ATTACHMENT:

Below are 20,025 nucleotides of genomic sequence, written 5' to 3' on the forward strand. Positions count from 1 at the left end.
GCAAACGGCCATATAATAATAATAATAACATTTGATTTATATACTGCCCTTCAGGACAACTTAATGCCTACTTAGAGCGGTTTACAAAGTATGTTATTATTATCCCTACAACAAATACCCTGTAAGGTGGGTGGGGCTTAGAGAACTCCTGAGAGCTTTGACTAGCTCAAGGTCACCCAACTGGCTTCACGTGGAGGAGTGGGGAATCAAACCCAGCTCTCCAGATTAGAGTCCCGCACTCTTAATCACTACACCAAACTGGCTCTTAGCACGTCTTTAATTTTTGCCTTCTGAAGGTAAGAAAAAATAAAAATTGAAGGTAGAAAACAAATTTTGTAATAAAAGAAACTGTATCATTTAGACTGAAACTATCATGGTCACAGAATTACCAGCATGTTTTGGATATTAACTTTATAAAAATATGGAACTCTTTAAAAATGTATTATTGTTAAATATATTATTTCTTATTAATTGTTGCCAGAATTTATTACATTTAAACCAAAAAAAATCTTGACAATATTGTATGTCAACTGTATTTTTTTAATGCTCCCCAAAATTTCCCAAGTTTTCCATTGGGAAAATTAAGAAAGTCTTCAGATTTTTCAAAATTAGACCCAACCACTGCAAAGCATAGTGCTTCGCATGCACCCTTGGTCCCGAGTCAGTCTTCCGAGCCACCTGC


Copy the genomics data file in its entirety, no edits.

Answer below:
Below are 20,025 nucleotides of genomic sequence, written 5' to 3' on the forward strand. Positions count from 1 at the left end.
GCAAACGGCCATATAATAATAATAATAACATTTGATTTATATACTGCCCTTCAGGACAACTTAATGCCTACTTAGAGCGGTTTACAAAGTATGTTATTATTATCCCTACAACAAATACCCTGTAAGGTGGGTGGGGCTTAGAGAACTCCTGAGAGCTTTGACTAGCTCAAGGTCACCCAACTGGCTTCACGTGGAGGAGTGGGGAATCAAACCCAGCTCTCCAGATTAGAGTCCCGCACTCTTAATCACTACACCAAACTGGCTCTTAGCACGTCTTTAATTTTTGCCTTCTGAAGGTAAGAAAAAATAAAAATTGAAGGTAGAAAACAAATTTTGTAATAAAAGAAACTGTATCATTTAGACTGAAACTATCATGGTCACAGAATTACCAGCATGTTTTGGATATTAACTTTATAAAAATATGGAACTCTTTAAAAATGTATTATTGTTAAATATATTATTTCTTATTAATTGTTGCCAGAATTTATTACATTTAAACCAAAAAAAATCTTGACAATATTGTATGTCAACTGTATTTTTTTAATGCTCCCCAAAATTTCCCAAGTTTTCCATTGGGAAAATTAAGAAAGTCTTCAGATTTTTCAAAATTAGACCCAACCACTGCAAAGCATAGTGCTTCGCATGCACCCTTGGTCCCGAGTCAGTCTTCCGAGCCACCTGC